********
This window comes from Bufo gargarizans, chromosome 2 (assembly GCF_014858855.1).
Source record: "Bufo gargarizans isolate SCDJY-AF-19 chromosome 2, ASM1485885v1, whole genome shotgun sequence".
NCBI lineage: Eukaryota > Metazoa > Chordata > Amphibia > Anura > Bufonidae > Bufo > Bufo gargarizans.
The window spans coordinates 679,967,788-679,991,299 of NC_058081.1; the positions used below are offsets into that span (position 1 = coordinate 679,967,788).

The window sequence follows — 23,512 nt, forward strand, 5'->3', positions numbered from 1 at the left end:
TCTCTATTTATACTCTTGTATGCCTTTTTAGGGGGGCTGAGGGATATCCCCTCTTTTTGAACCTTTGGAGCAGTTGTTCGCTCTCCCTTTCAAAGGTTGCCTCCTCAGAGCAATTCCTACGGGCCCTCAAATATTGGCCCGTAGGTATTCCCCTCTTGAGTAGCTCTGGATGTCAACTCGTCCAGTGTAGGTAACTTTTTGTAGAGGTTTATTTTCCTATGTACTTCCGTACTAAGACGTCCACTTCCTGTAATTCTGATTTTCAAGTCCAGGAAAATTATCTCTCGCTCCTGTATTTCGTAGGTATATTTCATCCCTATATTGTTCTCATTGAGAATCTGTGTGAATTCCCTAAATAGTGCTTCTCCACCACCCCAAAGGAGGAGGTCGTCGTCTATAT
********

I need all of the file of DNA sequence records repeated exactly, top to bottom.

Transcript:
This window comes from Bufo gargarizans, chromosome 2 (assembly GCF_014858855.1).
Source record: "Bufo gargarizans isolate SCDJY-AF-19 chromosome 2, ASM1485885v1, whole genome shotgun sequence".
NCBI lineage: Eukaryota > Metazoa > Chordata > Amphibia > Anura > Bufonidae > Bufo > Bufo gargarizans.
The window spans coordinates 679,967,788-679,991,299 of NC_058081.1; the positions used below are offsets into that span (position 1 = coordinate 679,967,788).

The window sequence follows — 23,512 nt, forward strand, 5'->3', positions numbered from 1 at the left end:
TCTCTATTTATACTCTTGTATGCCTTTTTAGGGGGGCTGAGGGATATCCCCTCTTTTTGAACCTTTGGAGCAGTTGTTCGCTCTCCCTTTCAAAGGTTGCCTCCTCAGAGCAATTCCTACGGGCCCTCAAATATTGGCCCGTAGGTATTCCCCTCTTGAGTAGCTCTGGATGTCAACTCGTCCAGTGTAGGTAACTTTTTGTAGAGGTTTATTTTCCTATGTACTTCCGTACTAAGACGTCCACTTCCTGTAATTCTGATTTTCAAGTCCAGGAAAATTATCTCTCGCTCCTGTATTTCGTAGGTATATTTCATCCCTATATTGTTCTCATTGAGAATCTGTGTGAATTCCCTAAATAGTGCTTCTCCACCACCCCAAAGGAGGAGGTCGTCGTCTATAT